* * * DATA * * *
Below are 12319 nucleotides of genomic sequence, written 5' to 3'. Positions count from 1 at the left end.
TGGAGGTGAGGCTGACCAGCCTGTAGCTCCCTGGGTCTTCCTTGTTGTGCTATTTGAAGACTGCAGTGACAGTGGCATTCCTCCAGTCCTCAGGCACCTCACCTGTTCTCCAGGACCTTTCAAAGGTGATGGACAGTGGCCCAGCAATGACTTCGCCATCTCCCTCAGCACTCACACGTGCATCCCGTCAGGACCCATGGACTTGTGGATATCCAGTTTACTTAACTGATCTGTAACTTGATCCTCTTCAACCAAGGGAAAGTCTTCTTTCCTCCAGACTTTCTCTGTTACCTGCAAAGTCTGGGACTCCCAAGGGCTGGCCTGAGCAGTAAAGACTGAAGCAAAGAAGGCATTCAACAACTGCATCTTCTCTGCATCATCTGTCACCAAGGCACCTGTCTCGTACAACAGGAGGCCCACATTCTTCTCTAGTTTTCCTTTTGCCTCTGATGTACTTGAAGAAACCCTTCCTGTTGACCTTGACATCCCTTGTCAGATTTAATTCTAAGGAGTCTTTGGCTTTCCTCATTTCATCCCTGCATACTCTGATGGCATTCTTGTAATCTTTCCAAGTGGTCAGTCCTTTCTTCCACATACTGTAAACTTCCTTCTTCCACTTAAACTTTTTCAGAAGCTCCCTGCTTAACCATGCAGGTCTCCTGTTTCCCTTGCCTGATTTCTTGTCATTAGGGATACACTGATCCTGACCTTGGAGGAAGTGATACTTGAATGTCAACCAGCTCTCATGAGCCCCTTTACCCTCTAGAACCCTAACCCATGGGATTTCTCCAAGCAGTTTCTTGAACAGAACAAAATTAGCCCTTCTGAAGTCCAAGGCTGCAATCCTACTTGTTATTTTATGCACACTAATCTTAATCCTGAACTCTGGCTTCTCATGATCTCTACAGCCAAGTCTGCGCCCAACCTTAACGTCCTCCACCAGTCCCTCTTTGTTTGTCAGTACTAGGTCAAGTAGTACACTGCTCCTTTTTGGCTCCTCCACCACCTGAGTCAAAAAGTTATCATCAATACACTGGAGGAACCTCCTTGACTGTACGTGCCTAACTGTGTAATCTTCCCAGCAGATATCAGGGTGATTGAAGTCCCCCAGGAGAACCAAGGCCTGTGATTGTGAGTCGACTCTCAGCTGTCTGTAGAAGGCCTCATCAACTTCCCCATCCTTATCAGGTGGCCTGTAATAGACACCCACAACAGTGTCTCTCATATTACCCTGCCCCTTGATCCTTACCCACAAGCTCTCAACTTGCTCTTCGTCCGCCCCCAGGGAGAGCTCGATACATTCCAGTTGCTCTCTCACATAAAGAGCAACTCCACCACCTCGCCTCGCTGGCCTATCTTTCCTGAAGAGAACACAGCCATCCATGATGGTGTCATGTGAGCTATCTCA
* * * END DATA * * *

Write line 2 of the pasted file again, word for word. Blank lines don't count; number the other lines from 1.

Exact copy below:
TGGAGGTGAGGCTGACCAGCCTGTAGCTCCCTGGGTCTTCCTTGTTGTGCTATTTGAAGACTGCAGTGACAGTGGCATTCCTCCAGTCCTCAGGCACCTCACCTGTTCTCCAGGACCTTTCAAAGGTGATGGACAGTGGCCCAGCAATGACTTCGCCATCTCCCTCAGCACTCACACGTGCATCCCGTCAGGACCCATGGACTTGTGGATATCCAGTTTACTTAACTGATCTGTAACTTGATCCTCTTCAACCAAGGGAAAGTCTTCTTTCCTCCAGACTTTCTCTGTTACCTGCAAAGTCTGGGACTCCCAAGGGCTGGCCTGAGCAGTAAAGACTGAAGCAAAGAAGGCATTCAACAACTGCATCTTCTCTGCATCATCTGTCACCAAGGCACCTGTCTCGTACAACAGGAGGCCCACATTCTTCTCTAGTTTTCCTTTTGCCTCTGATGTACTTGAAGAAACCCTTCCTGTTGACCTTGACATCCCTTGTCAGATTTAATTCTAAGGAGTCTTTGGCTTTCCTCATTTCATCCCTGCATACTCTGATGGCATTCTTGTAATCTTTCCAAGTGGTCAGTCCTTTCTTCCACATACTGTAAACTTCCTTCTTCCACTTAAACTTTTTCAGAAGCTCCCTGCTTAACCATGCAGGTCTCCTGTTTCCCTTGCCTGATTTCTTGTCATTAGGGATACACTGATCCTGACCTTGGAGGAAGTGATACTTGAATGTCAACCAGCTCTCATGAGCCCCTTTACCCTCTAGAACCCTAACCCATGGGATTTCTCCAAGCAGTTTCTTGAACAGAACAAAATTAGCCCTTCTGAAGTCCAAGGCTGCAATCCTACTTGTTATTTTATGCACACTAATCTTAATCCTGAACTCTGGCTTCTCATGATCTCTACAGCCAAGTCTGCGCCCAACCTTAACGTCCTCCACCAGTCCCTCTTTGTTTGTCAGTACTAGGTCAAGTAGTACACTGCTCCTTTTTGGCTCCTCCACCACCTGAGTCAAAAAGTTATCATCAATACACTGGAGGAACCTCCTTGACTGTACGTGCCTAACTGTGTAATCTTCCCAGCAGATATCAGGGTGATTGAAGTCCCCCAGGAGAACCAAGGCCTGTGATTGTGAGTCGACTCTCAGCTGTCTGTAGAAGGCCTCATCAACTTCCCCATCCTTATCAGGTGGCCTGTAATAGACACCCACAACAGTGTCTCTCATATTACCCTGCCCCTTGATCCTTACCCACAAGCTCTCAACTTGCTCTTCGTCCGCCCCCAGGGAGAGCTCGATACATTCCAGTTGCTCTCTCACATAAAGAGCAACTCCACCACCTCGCCTCGCTGGCCTATCTTTCCTGAAGAGAACACAGCCATCCATGATGGTGTCATGTGAGCTATCTCA